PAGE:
Proud of Being Ignorant

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I missed Mike Huckabee's rather silly speculation which Andrew takes on here:


"One thing that I do know is his having grown up in Kenya, his view of the Brits, for example, very different than the average American ... his perspective as growing up in Kenya with a Kenyan father and grandfather, their view of the Mau Mau Revolution in Kenya is very different than ours because he probably grew up hearing that the British are a bunch of imperialists who persecuted his grandfather."

Huckabee has rather unconvincingly retracted the implicit claim of birtherism. Still, Adam notes that this dime-store analysis doesn't even jibe with Kenyan history:

If you actually read Obama's book, he states that his father fell into depression and drinking because he was passed over for promotions and recognition while working in the government of Kenyan President Jomo Kenyatta, a downward spiral from which he never recovered until his death from a car crash. If you were going to trying to deploy some dime story psychoanalysis of how the president internalized Kenyan political struggles, Kenyatta would be the subject of his ire, rather than Winston Churchill.

In other words, it's complicated. Andrew notes the crazed spectacle of Huckabee, the potential president of country whose very birth was the result of an anti-colonial struggle against the British empire, attacking Obama for a presumed sympathy toward an anti-colonial struggle against the British:

And as a Brit, I have to say I find it remarkable to hear Americans of all people deny that the British Empire was, in fact, imperialist. Well, wasn't it? I mean: how else would you describe British rule in Kenya? Enhanced occupation techniques?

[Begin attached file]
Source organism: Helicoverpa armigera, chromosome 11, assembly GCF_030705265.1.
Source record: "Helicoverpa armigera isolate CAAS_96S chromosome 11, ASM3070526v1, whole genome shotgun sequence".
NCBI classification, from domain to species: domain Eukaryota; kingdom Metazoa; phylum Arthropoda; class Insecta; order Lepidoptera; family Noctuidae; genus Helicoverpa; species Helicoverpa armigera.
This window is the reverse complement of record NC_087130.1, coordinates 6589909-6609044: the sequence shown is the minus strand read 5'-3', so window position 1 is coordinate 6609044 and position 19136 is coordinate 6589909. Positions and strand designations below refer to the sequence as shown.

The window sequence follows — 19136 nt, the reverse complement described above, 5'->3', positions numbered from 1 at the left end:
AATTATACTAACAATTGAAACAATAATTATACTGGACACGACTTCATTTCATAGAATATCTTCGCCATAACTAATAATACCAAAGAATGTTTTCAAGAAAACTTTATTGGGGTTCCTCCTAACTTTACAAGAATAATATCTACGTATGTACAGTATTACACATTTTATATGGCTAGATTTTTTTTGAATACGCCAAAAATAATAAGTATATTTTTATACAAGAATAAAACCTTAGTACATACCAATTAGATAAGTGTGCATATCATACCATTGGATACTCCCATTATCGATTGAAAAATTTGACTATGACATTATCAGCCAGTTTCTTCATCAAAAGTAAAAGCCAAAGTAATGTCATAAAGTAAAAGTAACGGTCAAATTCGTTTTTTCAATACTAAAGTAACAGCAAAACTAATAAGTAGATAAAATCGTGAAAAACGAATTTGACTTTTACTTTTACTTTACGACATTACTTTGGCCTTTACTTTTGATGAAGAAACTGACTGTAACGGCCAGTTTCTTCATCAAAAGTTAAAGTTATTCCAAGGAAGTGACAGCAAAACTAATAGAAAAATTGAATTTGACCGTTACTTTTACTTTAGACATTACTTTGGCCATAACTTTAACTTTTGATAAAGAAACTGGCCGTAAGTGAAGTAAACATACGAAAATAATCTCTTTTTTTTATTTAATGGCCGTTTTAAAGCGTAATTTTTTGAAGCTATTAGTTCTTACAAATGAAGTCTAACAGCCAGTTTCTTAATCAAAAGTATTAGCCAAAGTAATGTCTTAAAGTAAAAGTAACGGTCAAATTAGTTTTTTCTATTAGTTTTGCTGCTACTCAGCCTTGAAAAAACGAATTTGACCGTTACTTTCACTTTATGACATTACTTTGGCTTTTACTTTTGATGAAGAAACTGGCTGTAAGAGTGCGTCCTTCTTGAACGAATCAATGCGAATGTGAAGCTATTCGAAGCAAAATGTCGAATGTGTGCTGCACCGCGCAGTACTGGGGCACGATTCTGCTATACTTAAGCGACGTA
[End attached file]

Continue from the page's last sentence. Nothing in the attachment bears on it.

What runs through Adam's point, and Andrew's point is one of the common threads of white populism--a rejoicing in not knowing things. It does not much matter to Huckabee that Obama wrote an entire book investigating the lack of a relationship between him and his father. It does not matter that Obama's father and Kenyatta were ultimately of different factions. And most damning of all, it does not matter that every year on July 4th the country which Huckabee claims to love effectively throws national anti-colonial bash celebrating its liberation from the British.

The easy claim to make here is that the difference between American anti-colonialist and British anti-colonialist is skin color. Were it so simple. More likely, I think, Huckabee just doesn't much care. A significant portion of the conservative base fundamentally believes Obama, not simply to be wrong, but to be an outsider to the American tradition. So when Huck says..

I have said many times, publicly, that I do think he has a different world view, and I think it's in part molded out of a very different experience. Most of us grew up going to Boy Scout meetings, and you know, our communities were filled with rotary clubs, not madrassas.

...he's signaling to the white populist tribe that he's with them. This is not skin-color prejudice. It's conservative identity politics. Subjecting it to logic and argument almost misses the point. This is who they are. These are their articles of faith.

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Ta-Nehisi Coates is a national correspondent at The Atlantic, where he writes about culture, politics, and social issues. He is the author of the memoir The Beautiful Struggle.

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